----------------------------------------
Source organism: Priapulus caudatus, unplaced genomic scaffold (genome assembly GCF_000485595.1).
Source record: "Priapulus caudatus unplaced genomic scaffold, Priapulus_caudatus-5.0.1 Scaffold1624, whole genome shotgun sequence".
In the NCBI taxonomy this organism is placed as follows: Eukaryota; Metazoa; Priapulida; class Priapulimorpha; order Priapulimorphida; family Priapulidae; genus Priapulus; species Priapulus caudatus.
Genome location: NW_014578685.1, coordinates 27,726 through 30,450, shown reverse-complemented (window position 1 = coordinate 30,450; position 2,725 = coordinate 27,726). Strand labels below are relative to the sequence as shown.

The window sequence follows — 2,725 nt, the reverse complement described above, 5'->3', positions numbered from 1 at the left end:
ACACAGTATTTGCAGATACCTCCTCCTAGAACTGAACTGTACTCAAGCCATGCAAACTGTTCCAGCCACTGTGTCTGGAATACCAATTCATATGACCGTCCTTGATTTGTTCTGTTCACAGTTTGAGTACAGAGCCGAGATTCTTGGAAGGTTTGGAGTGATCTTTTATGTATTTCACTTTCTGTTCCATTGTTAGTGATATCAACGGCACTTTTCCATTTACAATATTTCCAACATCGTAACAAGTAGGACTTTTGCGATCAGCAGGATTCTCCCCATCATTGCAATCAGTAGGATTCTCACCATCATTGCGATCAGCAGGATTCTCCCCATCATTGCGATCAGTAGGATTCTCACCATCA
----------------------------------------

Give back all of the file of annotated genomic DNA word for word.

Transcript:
Source organism: Priapulus caudatus, unplaced genomic scaffold (genome assembly GCF_000485595.1).
Source record: "Priapulus caudatus unplaced genomic scaffold, Priapulus_caudatus-5.0.1 Scaffold1624, whole genome shotgun sequence".
In the NCBI taxonomy this organism is placed as follows: Eukaryota; Metazoa; Priapulida; class Priapulimorpha; order Priapulimorphida; family Priapulidae; genus Priapulus; species Priapulus caudatus.
Genome location: NW_014578685.1, coordinates 27,726 through 30,450, shown reverse-complemented (window position 1 = coordinate 30,450; position 2,725 = coordinate 27,726). Strand labels below are relative to the sequence as shown.

The window sequence follows — 2,725 nt, the reverse complement described above, 5'->3', positions numbered from 1 at the left end:
ACACAGTATTTGCAGATACCTCCTCCTAGAACTGAACTGTACTCAAGCCATGCAAACTGTTCCAGCCACTGTGTCTGGAATACCAATTCATATGACCGTCCTTGATTTGTTCTGTTCACAGTTTGAGTACAGAGCCGAGATTCTTGGAAGGTTTGGAGTGATCTTTTATGTATTTCACTTTCTGTTCCATTGTTAGTGATATCAACGGCACTTTTCCATTTACAATATTTCCAACATCGTAACAAGTAGGACTTTTGCGATCAGCAGGATTCTCCCCATCATTGCAATCAGTAGGATTCTCACCATCATTGCGATCAGCAGGATTCTCCCCATCATTGCGATCAGTAGGATTCTCACCATCA